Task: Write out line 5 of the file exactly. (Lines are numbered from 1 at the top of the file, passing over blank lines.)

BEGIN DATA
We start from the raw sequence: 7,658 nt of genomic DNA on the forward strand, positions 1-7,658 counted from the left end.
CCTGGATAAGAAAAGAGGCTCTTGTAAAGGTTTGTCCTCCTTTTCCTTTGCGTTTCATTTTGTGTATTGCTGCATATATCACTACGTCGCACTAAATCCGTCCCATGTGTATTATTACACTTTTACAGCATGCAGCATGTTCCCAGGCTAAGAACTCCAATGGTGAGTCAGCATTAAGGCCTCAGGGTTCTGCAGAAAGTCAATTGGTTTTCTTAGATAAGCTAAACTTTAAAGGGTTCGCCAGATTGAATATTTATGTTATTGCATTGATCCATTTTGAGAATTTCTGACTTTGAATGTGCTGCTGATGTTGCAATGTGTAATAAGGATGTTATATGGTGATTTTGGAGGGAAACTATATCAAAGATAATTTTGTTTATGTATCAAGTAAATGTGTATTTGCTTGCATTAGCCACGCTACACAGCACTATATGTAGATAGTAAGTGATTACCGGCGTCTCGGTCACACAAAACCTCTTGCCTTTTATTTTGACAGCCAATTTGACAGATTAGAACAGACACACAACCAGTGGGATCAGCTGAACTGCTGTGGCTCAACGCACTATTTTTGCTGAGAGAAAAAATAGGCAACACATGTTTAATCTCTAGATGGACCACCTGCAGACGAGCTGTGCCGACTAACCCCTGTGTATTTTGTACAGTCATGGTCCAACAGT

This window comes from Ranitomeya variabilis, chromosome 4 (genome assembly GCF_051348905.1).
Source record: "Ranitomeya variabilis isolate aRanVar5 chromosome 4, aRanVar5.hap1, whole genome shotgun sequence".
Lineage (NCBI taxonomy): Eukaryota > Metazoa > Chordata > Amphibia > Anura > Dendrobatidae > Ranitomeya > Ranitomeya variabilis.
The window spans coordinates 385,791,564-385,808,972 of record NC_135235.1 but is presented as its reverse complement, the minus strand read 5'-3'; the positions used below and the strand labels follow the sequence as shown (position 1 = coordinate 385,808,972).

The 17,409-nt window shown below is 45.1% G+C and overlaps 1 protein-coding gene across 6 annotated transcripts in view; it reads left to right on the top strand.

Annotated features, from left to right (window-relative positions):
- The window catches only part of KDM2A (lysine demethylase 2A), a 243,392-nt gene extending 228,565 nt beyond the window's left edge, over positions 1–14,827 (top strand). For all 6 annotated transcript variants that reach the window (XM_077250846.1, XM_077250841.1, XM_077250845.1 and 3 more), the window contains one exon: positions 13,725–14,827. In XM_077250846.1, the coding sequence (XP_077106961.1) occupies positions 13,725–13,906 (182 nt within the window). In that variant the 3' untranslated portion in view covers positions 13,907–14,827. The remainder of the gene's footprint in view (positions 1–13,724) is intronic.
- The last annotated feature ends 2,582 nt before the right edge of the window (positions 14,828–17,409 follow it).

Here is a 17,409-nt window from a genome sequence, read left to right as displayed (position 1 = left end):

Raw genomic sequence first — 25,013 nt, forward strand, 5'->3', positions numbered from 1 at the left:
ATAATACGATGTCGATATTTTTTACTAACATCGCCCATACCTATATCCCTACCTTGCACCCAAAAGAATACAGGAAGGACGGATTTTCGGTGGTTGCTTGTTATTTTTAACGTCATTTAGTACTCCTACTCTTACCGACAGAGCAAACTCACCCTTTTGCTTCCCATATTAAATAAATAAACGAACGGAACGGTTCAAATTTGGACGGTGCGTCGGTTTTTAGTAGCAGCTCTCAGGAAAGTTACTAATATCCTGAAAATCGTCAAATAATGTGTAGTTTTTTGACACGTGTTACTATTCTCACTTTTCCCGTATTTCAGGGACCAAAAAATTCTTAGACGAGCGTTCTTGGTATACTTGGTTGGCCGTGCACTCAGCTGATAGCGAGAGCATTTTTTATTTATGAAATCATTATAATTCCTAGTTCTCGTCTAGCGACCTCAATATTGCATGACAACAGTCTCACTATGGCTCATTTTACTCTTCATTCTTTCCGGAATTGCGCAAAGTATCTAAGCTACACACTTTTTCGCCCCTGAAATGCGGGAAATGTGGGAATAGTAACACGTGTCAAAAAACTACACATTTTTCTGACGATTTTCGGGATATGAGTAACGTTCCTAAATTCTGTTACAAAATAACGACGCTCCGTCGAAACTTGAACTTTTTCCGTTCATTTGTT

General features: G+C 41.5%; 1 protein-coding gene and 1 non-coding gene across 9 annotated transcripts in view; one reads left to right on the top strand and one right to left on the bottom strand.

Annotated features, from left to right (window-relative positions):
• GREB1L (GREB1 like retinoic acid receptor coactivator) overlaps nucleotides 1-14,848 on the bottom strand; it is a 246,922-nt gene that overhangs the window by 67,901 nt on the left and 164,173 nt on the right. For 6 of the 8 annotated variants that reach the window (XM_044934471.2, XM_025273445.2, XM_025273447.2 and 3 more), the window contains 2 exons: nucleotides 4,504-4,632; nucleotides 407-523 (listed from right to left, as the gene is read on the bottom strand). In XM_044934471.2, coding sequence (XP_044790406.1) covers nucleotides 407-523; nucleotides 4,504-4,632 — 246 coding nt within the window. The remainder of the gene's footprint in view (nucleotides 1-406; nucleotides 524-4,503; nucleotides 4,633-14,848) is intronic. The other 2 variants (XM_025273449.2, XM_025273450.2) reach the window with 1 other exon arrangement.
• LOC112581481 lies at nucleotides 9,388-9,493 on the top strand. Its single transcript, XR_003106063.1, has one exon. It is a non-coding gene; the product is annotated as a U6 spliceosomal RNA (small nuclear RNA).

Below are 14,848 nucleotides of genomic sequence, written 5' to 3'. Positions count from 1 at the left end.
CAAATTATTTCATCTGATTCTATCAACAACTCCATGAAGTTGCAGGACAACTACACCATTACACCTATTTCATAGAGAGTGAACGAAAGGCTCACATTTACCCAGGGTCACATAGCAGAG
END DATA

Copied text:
Lineage (NCBI taxonomy): Eukaryota > Metazoa > Chordata > Amphibia > Anura > Dendrobatidae > Ranitomeya > Ranitomeya variabilis.